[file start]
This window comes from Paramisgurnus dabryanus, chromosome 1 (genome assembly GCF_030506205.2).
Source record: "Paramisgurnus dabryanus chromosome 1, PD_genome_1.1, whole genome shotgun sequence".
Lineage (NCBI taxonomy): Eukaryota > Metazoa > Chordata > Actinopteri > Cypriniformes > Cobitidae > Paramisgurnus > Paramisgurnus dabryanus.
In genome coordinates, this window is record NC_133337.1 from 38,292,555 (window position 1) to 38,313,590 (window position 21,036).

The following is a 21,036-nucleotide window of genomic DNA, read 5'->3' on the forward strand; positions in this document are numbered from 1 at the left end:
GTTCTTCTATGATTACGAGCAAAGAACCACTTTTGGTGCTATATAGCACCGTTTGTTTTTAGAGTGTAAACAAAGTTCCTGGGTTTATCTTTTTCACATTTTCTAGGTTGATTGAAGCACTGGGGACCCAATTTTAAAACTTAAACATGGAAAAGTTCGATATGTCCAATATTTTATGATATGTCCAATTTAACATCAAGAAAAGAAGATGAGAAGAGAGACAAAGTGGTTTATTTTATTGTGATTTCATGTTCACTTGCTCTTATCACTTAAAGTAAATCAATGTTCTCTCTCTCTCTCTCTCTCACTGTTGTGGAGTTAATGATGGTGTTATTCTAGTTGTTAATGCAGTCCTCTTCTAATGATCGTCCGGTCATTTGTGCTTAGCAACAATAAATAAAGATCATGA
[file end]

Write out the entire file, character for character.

This window comes from Paramisgurnus dabryanus, chromosome 1 (genome assembly GCF_030506205.2).
Source record: "Paramisgurnus dabryanus chromosome 1, PD_genome_1.1, whole genome shotgun sequence".
Lineage (NCBI taxonomy): Eukaryota > Metazoa > Chordata > Actinopteri > Cypriniformes > Cobitidae > Paramisgurnus > Paramisgurnus dabryanus.
In genome coordinates, this window is record NC_133337.1 from 38,292,555 (window position 1) to 38,313,590 (window position 21,036).

The following is a 21,036-nucleotide window of genomic DNA, read 5'->3' on the forward strand; positions in this document are numbered from 1 at the left end:
GTTCTTCTATGATTACGAGCAAAGAACCACTTTTGGTGCTATATAGCACCGTTTGTTTTTAGAGTGTAAACAAAGTTCCTGGGTTTATCTTTTTCACATTTTCTAGGTTGATTGAAGCACTGGGGACCCAATTTTAAAACTTAAACATGGAAAAGTTCGATATGTCCAATATTTTATGATATGTCCAATTTAACATCAAGAAAAGAAGATGAGAAGAGAGACAAAGTGGTTTATTTTATTGTGATTTCATGTTCACTTGCTCTTATCACTTAAAGTAAATCAATGTTCTCTCTCTCTCTCTCTCTCACTGTTGTGGAGTTAATGATGGTGTTATTCTAGTTGTTAATGCAGTCCTCTTCTAATGATCGTCCGGTCATTTGTGCTTAGCAACAATAAATAAAGATCATGA